Internet security has never concerned me all that much, to be honest.
I work on my computer every day, all day, and at home I simply put up with basic virus software.
I upgrade it every now and again when it's free, change my passwords from time to time, and hope for the best.
I know the basics of spam and phishing protection, and I make sure I'm on a secure page first before I enter my credit card details to make an online payment.
Messages that offer me tax refunds, inheritance payouts and lotto wins get deleted right away, and I don't click on random links in emails.
Of course I know that computer technology is ever-advancing and I'm well aware that scamming criminals could target me as easily as anyone else.
Bank accounts, credit card details, addresses, medical records, IRD numbers, and drivers' licences, they are all at risk to get stolen through a computer on the other side of the world.
I read in a story on nzherald.co.nz that according to security experts, it's impossible to know how many cyber-attacks occur in New Zealand.
Figures released by the Inland Revenue Department show that more than 5000 "phishing"attempts have been reported since the first in September 2010.
Phishing is an attempt to gain private information such as usernames, passwords and bank or credit card details by pretending to be a trustworthy source, such as a bank or social networking site.
Phishing emails may contain links to websites that are infected with malware.
Malware, which is short for malicious software, can disrupt computer operation, gather sensitive information or gain access to private information.
The IRD brand was used in 103 different phishing scams and each one promised a tax refund to attempt to obtain either online banking login details or credit card information, according to the documents released under the Official Information Act.
I received one a while ago and it looked quite genuine, but I figured it was unlikely that the IRD would get in touch with me via email to notify me of a refund, as I never requested any correspondence and the last time I checked, they still favoured using good old NZ Post.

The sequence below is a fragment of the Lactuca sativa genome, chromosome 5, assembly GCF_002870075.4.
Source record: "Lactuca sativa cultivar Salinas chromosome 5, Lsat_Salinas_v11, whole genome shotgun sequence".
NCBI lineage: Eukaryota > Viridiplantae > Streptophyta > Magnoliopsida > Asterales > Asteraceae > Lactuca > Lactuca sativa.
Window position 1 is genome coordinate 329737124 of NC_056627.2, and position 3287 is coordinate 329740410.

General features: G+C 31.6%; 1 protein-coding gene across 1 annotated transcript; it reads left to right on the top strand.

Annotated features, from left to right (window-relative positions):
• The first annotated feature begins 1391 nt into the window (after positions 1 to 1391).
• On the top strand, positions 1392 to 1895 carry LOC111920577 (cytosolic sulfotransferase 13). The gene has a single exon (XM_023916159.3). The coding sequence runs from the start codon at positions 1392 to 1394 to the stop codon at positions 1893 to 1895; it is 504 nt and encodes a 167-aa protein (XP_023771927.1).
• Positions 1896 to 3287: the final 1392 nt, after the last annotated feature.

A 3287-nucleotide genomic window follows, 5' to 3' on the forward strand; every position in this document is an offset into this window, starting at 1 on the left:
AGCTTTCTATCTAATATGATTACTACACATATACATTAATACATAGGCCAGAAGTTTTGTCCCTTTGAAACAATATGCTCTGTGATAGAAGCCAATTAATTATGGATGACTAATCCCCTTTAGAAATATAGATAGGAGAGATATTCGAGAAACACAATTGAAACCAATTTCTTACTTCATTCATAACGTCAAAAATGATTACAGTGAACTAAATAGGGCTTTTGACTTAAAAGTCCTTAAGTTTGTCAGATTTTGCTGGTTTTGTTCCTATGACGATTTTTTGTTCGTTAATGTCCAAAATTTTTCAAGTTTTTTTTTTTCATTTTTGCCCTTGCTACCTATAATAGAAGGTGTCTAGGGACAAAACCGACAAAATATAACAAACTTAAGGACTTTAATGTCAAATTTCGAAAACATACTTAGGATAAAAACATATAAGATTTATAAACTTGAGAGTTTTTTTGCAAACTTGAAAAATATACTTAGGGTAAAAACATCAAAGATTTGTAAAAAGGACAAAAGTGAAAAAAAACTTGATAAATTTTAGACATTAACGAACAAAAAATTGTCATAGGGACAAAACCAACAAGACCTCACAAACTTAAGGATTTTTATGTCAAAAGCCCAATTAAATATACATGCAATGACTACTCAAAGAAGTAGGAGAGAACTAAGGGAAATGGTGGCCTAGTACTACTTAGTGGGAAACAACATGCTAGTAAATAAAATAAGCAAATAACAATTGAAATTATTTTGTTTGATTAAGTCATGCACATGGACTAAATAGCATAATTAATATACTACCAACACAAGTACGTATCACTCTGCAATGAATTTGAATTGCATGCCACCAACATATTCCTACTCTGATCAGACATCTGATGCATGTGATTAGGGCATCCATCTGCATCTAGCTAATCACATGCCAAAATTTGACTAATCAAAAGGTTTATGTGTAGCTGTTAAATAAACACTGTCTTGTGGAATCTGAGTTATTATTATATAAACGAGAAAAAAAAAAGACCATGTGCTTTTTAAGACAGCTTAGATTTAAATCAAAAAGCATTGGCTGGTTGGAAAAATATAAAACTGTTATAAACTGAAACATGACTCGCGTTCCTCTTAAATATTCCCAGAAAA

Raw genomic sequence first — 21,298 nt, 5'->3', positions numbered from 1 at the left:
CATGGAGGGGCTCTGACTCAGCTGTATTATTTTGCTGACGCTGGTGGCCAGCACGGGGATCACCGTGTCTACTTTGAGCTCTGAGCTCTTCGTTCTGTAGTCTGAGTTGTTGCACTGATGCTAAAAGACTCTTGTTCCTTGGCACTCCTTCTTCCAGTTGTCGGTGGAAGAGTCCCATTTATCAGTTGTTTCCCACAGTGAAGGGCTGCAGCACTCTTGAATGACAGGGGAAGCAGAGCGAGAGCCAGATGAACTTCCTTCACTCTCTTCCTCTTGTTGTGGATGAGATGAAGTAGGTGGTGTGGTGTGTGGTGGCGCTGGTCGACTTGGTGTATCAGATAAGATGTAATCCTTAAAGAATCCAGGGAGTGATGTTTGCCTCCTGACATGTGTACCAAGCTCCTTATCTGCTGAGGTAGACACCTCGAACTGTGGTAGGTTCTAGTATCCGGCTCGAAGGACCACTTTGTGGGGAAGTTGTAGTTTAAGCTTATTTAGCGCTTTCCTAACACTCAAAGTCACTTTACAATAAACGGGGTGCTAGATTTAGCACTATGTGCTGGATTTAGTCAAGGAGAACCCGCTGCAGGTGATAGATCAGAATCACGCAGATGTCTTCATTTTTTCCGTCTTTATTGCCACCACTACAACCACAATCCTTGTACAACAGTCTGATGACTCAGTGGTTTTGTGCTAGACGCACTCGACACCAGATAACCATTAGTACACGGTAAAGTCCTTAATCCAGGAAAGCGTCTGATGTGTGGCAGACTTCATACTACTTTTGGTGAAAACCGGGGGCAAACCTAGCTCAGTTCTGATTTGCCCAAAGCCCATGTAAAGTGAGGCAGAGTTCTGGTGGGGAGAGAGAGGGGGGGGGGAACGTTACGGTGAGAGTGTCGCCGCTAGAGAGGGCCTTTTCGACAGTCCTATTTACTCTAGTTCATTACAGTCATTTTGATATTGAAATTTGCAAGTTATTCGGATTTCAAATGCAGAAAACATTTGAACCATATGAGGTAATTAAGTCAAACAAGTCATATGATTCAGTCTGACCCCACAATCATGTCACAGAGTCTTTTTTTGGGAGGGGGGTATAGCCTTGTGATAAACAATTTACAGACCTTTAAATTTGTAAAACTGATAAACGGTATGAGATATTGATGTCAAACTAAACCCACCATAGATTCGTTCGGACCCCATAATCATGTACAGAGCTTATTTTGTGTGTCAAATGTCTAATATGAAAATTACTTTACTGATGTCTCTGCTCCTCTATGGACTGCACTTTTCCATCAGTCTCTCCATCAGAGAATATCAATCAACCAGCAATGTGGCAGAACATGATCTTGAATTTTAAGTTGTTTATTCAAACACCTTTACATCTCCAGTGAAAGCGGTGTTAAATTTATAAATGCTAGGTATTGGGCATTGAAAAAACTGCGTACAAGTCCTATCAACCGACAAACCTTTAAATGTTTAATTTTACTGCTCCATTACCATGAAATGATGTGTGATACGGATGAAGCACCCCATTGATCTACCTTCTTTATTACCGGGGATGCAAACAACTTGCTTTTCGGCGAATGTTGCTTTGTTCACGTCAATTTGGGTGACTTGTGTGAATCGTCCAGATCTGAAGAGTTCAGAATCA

Most of the country was attacked this week by spammers as the Yahoo Xtra email service had been hacked.
Hundreds of people, including me, received spam mail.
The security breach, which began on Saturday morning, saw emails sent to everyone on users' contact lists, asking them to click on a link directing them to an online advertisement.
Telecom revealed on Monday that they were dealing with two attacks at the same time.
One of them allowed hackers to access email contacts without the user being aware of it. That's scary stuff.
My children, who are both still in primary school, are computer savvy but also still quite young.
They are fervent users of Club Penguin, Moshi Monsters and YouTube. Basically, they click on anything they think will show them something interesting.
I try my best to monitor their usage, but have to admit that sometimes they are just too quick.
Thanks to their rigorous clicking, I have the strangest ads popping up on my screen at any given moment.
When I started my laptop up after taking them to bed the other night, I was looking at a completely different browser.
I quite like using Chrome after having a play with it and I think this will be a keeper, but how my kids managed to download it and overwrite Explorer in the time it took me to take the laundry in, I have no idea.
Now I have finally done a little research on the potential damage that hacking, spamming and phishing can cause, I think it's time to book in a good local IT guy or girl to give my machine at home a good check over.
I wouldn't be surprised at all if it's bursting with viruses, worms, trojans, spyware and adware.